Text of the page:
|Garlic mustard (Alliaria petiolata), May 2007.|
Garlic mustard (Alliaria petiolata), a biennial herb from Eurasia, is considered to be one of the most invasive plants in forested areas of the Northeast and Midwest. It is quite common in this region and in the conservation area itself. However, perhaps because of the abundance of larger invasive plants or the stages of succession that our wooded areas are in, garlic mustard appears to be causing less of a problem than many of the other invasive plants at the conservation area. This will likely change as the area matures or more obvious invasive plants are removed.
|Garlic mustard detail, May 2007|
- Bernd Blossey, Victoria A. Nuzzo, Hariet L. Hinz and Esther Gerber in Driesche, F.V.; Blossey, B.; Hoodle, M.; Lyon, S.; Reardon, R. Biological Control of Invasive Plants in the Eastern United States. United States Department of Agriculture Forest Service. Forest Health Technology Enterprise Team. Morgantown, West Virginia. FHTET-2002-04. August 2002. 413 p.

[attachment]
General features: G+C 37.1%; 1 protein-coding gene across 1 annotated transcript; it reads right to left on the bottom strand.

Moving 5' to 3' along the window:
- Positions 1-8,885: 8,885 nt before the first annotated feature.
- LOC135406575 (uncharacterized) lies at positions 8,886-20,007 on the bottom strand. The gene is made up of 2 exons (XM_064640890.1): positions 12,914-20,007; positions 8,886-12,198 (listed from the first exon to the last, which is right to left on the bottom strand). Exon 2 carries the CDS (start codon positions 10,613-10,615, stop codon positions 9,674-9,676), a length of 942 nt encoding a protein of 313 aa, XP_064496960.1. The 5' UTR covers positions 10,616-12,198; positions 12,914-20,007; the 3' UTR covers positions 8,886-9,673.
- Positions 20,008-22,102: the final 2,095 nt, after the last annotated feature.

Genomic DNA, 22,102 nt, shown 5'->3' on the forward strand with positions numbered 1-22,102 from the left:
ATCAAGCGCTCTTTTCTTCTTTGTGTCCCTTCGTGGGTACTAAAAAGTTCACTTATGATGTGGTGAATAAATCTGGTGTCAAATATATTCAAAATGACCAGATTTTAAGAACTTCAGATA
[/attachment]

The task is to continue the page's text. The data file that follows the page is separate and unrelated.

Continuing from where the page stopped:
- National Park Service, U.S. Fish and Wildlife Service. “Herbaceous Forbs.” Plant Invaders of Mid-Atlantic Natural Areas, 4th ed. (2010)
|Basal rosette of a first-year garlic mustard plant by the boardwalk crossing the bog on Gully Road, April 2011.|